Taylor GS Mini-E Bass Review: Couch-Friendly Acoustic Bass

Anyone who has heard an Unplugged album from the '90s has probably fallen in love with the deep, rich sound of the acoustic bass.

And that's exactly what Taylor was aiming for when it created its GS Mini-E Bass: a portable instrument that sounds as good as it feels. Very few basses can stand up to this tiny powerhouse — and for a good reason.

Let's break down the Taylor GS Mini-E, including its high points, its negatives, and everything in between. But be warned: this isn't your standard bass guitar.

Taylor GS Mini-E Bass: Our Take

Taylor GS Mini-E Bass

Average Overall Rating: 4.75/5


  • Type: Small-scale acoustic bass
  • Scale length: 23.5"
  • Frets: 20
  • Nut width: 1.6875"
  • Strings: D'Addario XTB3790GS, .037-.090

Why I Like It:

  • Incredible sound
  • Very portable
  • Premium tonewoods
  • Top-notch hardware

What I Think Could Be Improved:

  • Custom nylon core strings required
  • Somewhat expensive

The Taylor GS Mini-E Bass is nothing short of a dream for seasoned bass players craving a couch-friendly, travel-sized premium instrument.

Despite its 23-1/2-inch scale length, the GS Mini-E packs an unbelievable punch in terms of sound quality. This thing just sounds great: its low range is deep and rich, and the higher frequencies have a much-appreciated crispness.

There are three versions of the GS Mini-E: sapele, koa, and maple. The sapele one is the standard one, so I'll focus mainly on that one — but the other two are pretty much identical besides the tonewoods.

The standard GS Mini-E Bass' body is made out of a combination of spruce and sapele, while its neck is mahogany. The 20 frets lay on a delicate Crelicam ebony fingerboard, ensuring maximum comfort along with the premium sound.

But what makes the GS Mini-E Bass so special?

Well, you probably guessed it: its portability. The shorter scale length, 1.68-inch nut width, and light weight make this tiny monster an absolute delight to carry around and play while traveling.

And that's also exactly what makes it a fantastic choice for a guitar player who's looking to expand their horizons by also playing bass. Whether you want to try your hand at recording some bass parts or you just want to jam for a bit, the GS Mini-E will be pretty much perfect.

And if you ever feel ready to take your playing to a new level, just plug the GS Mini-E into a bass amp and shred away! Thanks to the premium Taylor ES-B electronics, this tiny monster will sound just as good when plugged in — if not better.

Features of the Taylor GS Mini Bass

Taylor GS Mini-E Bass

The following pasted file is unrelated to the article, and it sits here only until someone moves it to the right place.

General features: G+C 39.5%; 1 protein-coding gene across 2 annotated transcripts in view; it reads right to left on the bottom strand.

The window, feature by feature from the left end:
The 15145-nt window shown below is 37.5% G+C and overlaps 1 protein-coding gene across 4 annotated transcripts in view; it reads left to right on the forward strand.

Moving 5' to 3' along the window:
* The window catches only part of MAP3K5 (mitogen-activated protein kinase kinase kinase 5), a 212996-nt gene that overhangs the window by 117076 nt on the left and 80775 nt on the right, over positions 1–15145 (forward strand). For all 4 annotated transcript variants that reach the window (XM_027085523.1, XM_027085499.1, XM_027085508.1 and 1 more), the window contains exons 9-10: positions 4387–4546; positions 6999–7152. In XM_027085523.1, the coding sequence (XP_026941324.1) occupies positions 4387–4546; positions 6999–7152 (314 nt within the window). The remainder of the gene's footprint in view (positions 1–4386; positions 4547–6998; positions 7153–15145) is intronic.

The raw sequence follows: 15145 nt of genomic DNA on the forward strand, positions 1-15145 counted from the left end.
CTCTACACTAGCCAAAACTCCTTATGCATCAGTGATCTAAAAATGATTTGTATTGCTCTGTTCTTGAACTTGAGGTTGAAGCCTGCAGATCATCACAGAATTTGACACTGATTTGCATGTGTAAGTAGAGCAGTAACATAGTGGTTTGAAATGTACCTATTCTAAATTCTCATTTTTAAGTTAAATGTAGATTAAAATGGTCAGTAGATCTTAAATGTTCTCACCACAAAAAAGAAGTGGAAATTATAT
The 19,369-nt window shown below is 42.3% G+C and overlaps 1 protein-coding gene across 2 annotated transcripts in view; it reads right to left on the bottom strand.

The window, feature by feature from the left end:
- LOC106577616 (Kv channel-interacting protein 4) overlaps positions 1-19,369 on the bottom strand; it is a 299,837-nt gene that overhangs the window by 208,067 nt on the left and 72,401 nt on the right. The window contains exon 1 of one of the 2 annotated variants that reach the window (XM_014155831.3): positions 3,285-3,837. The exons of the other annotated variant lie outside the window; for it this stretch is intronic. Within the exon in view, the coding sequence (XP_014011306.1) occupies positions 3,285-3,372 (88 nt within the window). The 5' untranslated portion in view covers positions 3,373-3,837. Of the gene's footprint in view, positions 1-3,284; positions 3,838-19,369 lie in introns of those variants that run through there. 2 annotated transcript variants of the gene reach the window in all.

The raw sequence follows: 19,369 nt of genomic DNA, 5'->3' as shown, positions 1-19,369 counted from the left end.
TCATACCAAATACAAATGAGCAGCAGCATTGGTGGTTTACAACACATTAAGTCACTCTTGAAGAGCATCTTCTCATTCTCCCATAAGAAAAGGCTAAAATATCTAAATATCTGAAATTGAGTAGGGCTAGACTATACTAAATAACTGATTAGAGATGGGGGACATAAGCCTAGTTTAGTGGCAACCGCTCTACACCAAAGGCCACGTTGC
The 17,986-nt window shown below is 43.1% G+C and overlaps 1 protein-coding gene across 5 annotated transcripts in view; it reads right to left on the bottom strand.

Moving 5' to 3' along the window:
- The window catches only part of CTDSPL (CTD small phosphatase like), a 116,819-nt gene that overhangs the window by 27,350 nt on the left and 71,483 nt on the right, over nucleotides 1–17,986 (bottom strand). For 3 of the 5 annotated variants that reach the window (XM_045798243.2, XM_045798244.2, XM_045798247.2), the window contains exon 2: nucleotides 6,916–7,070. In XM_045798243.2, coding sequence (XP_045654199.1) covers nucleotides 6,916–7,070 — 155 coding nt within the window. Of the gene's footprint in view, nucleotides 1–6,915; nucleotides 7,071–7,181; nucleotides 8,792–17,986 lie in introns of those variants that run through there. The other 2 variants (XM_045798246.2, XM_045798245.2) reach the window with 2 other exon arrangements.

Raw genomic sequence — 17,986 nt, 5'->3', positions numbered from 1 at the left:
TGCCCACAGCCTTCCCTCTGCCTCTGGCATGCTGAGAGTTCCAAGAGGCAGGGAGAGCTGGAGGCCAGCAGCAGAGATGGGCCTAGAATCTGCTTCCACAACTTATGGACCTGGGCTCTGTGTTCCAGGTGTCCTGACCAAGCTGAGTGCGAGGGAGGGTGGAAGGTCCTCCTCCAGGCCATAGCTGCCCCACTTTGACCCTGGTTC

Don't let the GS Mini Bass's size fool you — this thing is a true powerhouse among travel basses. There are quite a few aspects to keep in mind before pulling the trigger, so here's a quick rundown of the key specs:

Sound - 5.0

There's no getting around it: the GS Mini-E sounds fantastic.

The low-end is rich, loud, and well-rounded, and the mid-range provides just enough rasp and presence to make the notes stand out. The high-end is surprisingly well-defined and has a slinky feel to it — which any veteran bassist will appreciate when soloing.

Build quality - 4.75

There are three versions of the GS Mini-E Bass, and each and every one of them is built to last. Premium tonewoods, precise intonation, smooth fretwork, and overall professional craftmanship are the name of the game here!

But, of course, this sort of quality doesn't come for free — the GS Mini-E Bass is almost $900!

Hardware - 4.5

When it comes to sheer quality, Taylor made sure not to gloss over hardware and electronics. Everything you'll find on this bass is built to last for years on end while providing a premium feel — from the tuners to the bridge, and from the frets to the pickups.

But there is one big downside: everything related to the GS Mini-E is made to work ONLY with custom-made D'Addario strings and no other strings.

What to Know Before Buying

Taylor GS Mini-E Bass

Buying any instrument is hard enough — but things get considerably more daunting when you're about to pull the trigger on a 900-dollar Taylor.

The main thing to keep in mind is that the GS Mini-E Bass is a portable acoustic bass that's compact, lightweight, and ultra-comfortable — and it doesn't sacrifice any sound quality for it.

But if you're a professional or veteran bassist looking for a new axe to take on stage, then this one may feel a bit... underwhelming. This is a more "couch-friendly" inspiring tool, designed mostly for traveling players, curious guitarists, and bass newbies.

If all of that sounds good, then the GS Mini-E will be, without a doubt, perfect for you. But if you're not quite sold on it yet, then below I'll give you a couple of key alternatives.

Alternatives to the Taylor GS Mini-E

There are dozens of options out there when it comes to travel or short-scale-length basses. But there are only two that can truly stand up to the GS Mini-E:

GS Mini-E Maple vs Fender Kingman

Fender Kingman

The Fender Kingman sounds just as good as the Mini-E, yet it manages to drag the price down to $600. It is a bit bigger than the Mini-E though, so it all comes down to personal choice regarding size and strings.

GS Mini-E Maple vs Kala U-Bass

Kala U-Bass

The Kala U-Bass is one of the most affordable travel basses on the market. It may not sound as good or feel as premium as the Mini-E — but it's still a fantastic couch-friendly option for bass newbies.

Final Verdict

Taylor GS Mini-E Bass

To wrap things up, the Taylor GS Mini-E is a fantastic bass for anyone who loves to travel around with their instruments. Premium, compact, and just a delight to play, there's no going wrong with this one.

Still, if you're not quite sold on it yet, I recommend you take a look at its top two competitors: the Fender Kingman and the Kala U-Bass.

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